First Baptist Dallas's Robert Jeffress first appeared on Unfair Park back in October 2008 -- the first time, or close to, he referred to Mitt Romney, a Mormon, as a member of a "cult." Friday's remarks following his endorsement of Rick Perry at the Values Voter Summit in Washington, D.C., may have been brand-new to some (this morning Washington Post contributor David French makes "The evangelical case for Mitt Romney --and against Robert Jeffress"), but they were the same-ol'-same-ol' to others who've been within earshot of Tom Leppert's pastor for the last long while.
As expected -- hence, the media members scattered amongst the congregation -- Jeffress took to his downtown Dallas pulpit yesterday to try to explain his remarks and whether it was kosher for him to endorse a candidate "officially." Because, a few weeks ago, he said he wouldn't. Not now, not ever. "I believe this pulpit is too sacred to publicly endorse a candidate," he reiterated yesterday. "That's not what the pulpit of First Baptist Dallas is about."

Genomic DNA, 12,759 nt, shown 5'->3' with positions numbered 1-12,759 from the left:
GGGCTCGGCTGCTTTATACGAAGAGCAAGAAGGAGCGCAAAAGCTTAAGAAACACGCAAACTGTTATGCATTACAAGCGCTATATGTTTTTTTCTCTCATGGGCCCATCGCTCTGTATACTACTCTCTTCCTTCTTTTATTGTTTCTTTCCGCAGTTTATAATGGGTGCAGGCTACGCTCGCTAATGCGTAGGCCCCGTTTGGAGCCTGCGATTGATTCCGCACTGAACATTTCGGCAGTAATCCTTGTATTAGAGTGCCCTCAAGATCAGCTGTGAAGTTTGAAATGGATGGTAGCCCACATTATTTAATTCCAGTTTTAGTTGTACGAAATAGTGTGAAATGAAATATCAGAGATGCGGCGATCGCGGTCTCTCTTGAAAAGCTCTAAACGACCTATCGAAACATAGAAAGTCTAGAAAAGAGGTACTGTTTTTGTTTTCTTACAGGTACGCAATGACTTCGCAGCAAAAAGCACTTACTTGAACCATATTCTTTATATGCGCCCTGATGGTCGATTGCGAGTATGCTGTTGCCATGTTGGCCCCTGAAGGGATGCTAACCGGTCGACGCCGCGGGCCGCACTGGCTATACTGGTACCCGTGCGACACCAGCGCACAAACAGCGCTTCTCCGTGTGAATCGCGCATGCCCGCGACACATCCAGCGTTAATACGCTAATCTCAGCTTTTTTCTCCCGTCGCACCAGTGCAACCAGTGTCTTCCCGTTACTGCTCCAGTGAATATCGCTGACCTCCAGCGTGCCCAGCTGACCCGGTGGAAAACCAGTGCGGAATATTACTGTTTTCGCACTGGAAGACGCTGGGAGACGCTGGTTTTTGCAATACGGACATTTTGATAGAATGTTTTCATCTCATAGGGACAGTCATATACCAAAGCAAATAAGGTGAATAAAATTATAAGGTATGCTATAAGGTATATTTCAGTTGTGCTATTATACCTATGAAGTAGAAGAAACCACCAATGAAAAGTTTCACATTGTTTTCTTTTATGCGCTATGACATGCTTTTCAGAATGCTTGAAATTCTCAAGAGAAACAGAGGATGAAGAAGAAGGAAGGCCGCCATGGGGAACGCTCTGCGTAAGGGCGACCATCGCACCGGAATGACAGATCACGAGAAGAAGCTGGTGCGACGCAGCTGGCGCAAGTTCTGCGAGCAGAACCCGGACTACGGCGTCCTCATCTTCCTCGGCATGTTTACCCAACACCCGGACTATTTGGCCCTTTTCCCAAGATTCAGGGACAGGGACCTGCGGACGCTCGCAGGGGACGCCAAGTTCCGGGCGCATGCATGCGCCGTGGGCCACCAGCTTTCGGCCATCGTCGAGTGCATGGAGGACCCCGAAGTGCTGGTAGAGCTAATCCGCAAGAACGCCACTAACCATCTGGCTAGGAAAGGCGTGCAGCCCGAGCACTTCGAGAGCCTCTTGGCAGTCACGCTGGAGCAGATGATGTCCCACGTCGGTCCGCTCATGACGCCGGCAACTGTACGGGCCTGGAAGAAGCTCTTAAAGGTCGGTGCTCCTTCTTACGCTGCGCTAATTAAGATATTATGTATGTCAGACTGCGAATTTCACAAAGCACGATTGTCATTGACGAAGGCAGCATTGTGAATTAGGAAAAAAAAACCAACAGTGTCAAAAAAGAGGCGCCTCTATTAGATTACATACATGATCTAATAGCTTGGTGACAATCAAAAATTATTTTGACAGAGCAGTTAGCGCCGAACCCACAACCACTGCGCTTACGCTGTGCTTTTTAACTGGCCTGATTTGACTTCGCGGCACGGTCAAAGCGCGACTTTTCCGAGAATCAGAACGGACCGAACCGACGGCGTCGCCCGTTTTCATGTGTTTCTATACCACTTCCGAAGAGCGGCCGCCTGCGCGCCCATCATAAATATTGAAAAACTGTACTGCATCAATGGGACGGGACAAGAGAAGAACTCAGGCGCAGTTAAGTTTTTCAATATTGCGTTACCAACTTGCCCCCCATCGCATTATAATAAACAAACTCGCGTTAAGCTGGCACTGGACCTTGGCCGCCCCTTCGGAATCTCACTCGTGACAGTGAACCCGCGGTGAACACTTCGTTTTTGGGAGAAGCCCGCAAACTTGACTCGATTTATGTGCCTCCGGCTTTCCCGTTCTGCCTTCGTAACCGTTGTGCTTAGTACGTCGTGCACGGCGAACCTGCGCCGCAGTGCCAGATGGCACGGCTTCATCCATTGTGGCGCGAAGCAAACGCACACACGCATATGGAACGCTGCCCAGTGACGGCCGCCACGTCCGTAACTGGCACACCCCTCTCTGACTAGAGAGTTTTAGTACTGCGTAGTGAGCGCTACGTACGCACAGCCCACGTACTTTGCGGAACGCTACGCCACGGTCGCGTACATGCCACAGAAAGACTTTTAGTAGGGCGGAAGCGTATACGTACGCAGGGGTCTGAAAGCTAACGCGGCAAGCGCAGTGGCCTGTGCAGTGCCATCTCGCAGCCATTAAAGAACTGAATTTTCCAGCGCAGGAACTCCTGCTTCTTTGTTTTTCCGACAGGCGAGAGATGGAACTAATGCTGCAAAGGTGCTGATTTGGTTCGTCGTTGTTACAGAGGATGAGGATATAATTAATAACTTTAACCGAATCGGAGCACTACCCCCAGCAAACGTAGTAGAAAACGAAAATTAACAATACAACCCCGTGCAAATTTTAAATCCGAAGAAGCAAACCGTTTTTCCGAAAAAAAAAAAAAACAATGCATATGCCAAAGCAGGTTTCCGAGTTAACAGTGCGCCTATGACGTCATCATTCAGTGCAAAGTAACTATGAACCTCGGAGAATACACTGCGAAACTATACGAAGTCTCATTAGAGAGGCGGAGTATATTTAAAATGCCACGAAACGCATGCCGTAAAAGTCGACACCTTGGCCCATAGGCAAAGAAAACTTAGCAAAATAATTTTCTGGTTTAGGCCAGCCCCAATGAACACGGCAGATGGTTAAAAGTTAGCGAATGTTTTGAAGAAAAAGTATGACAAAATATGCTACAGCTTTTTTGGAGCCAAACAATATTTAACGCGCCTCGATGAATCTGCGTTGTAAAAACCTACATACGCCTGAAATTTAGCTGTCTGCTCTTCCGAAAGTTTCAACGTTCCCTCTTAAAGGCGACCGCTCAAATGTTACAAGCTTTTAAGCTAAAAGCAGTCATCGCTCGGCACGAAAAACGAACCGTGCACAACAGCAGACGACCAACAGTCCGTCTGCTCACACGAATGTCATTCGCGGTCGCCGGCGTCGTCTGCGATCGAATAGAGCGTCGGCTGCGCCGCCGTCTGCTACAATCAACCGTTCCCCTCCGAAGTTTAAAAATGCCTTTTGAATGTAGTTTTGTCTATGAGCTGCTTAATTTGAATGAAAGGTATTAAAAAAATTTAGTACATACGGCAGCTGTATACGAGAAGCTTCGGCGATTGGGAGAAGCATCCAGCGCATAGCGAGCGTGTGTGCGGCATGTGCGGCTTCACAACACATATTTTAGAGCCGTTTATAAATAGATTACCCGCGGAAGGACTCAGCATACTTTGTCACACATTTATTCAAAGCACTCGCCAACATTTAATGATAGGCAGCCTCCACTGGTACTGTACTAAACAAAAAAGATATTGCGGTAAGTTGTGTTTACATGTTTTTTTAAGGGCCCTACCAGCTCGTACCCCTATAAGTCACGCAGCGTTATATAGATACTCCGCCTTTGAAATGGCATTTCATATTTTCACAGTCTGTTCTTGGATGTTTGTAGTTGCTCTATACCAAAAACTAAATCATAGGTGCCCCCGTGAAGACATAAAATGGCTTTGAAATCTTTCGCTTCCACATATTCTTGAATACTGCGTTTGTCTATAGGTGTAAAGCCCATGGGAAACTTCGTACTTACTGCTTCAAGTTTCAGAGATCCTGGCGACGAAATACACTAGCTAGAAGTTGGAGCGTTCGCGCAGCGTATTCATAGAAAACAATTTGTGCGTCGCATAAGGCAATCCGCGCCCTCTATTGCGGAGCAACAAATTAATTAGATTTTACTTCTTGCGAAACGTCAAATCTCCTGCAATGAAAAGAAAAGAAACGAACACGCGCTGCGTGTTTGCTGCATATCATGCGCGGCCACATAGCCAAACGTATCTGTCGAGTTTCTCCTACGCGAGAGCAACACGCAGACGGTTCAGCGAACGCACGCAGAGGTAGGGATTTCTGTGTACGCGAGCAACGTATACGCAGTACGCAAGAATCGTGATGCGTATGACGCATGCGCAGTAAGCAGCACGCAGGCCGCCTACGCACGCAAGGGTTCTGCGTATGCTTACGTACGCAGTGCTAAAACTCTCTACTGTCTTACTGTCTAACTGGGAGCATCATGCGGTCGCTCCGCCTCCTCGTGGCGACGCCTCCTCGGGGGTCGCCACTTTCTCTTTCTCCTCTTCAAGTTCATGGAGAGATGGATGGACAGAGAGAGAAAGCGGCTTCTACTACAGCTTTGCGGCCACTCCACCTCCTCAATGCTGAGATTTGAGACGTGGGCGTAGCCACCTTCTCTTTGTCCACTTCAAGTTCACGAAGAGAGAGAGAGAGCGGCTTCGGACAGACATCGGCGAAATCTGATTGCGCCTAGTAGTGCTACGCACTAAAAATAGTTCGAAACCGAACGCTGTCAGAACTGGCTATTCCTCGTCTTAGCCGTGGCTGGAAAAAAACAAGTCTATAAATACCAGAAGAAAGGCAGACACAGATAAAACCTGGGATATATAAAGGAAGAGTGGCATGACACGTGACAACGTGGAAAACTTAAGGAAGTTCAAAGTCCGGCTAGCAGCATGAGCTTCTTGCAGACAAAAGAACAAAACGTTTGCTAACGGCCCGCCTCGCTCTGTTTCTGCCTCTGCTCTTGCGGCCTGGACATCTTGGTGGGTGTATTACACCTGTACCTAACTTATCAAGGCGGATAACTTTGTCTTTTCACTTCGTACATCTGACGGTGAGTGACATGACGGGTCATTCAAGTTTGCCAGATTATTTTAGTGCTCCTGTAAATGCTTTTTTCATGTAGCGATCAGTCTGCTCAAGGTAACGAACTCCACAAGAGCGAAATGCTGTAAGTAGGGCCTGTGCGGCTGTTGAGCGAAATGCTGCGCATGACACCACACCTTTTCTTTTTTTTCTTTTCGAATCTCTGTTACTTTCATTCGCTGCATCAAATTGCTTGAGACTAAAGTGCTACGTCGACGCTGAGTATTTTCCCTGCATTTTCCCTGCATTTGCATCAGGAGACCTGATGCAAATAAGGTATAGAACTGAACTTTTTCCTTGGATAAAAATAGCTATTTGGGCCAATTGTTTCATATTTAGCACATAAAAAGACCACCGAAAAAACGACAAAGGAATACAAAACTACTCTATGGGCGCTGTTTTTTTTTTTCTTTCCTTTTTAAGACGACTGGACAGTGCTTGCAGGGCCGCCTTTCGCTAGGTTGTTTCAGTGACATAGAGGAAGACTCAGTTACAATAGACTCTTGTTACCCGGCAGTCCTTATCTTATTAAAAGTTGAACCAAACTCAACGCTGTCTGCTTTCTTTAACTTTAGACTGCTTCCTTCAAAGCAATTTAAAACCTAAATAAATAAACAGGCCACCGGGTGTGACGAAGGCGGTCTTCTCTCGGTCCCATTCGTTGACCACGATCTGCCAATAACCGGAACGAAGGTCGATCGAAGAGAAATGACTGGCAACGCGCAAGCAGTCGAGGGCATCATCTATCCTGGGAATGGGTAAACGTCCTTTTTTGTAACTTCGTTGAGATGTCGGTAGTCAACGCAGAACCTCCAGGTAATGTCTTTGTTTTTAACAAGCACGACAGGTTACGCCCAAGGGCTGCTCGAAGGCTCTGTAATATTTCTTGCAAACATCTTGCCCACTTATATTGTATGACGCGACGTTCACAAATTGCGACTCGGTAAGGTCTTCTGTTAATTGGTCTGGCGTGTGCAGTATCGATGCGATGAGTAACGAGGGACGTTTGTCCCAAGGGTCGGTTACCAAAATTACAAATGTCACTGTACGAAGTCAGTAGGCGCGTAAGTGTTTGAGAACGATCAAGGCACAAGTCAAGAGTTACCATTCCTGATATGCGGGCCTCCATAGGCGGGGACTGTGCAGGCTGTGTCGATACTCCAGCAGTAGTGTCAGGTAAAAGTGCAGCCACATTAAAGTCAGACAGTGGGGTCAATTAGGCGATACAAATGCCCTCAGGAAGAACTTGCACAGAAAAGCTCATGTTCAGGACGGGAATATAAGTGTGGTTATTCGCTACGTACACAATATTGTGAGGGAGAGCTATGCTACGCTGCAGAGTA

Except ... it is, apparently. Especially, he said, after he started delivering those apocalyptic sermons a few weeks ago. Besides, he insisted, it's in his job description: The whole hubbub has "given me an opportunity to point out false religions," he told his congregants. "Part of a pastor's job is to warn his people and others about false religions. Islam, Hinduism, Buddhism, Mormonism are all false religions, and I stand by this statement." The congregation applauded Jeffress's greatest hits. Then Jeffress went on to discuss his chat with Anderson Cooper Friday night -- seen above, and, again, it's hardly "breaking news" -- and the phone call he says he received afterward. At which point the pastor referred to his candidate of choice as "Ron Perry." Let's review the tape:
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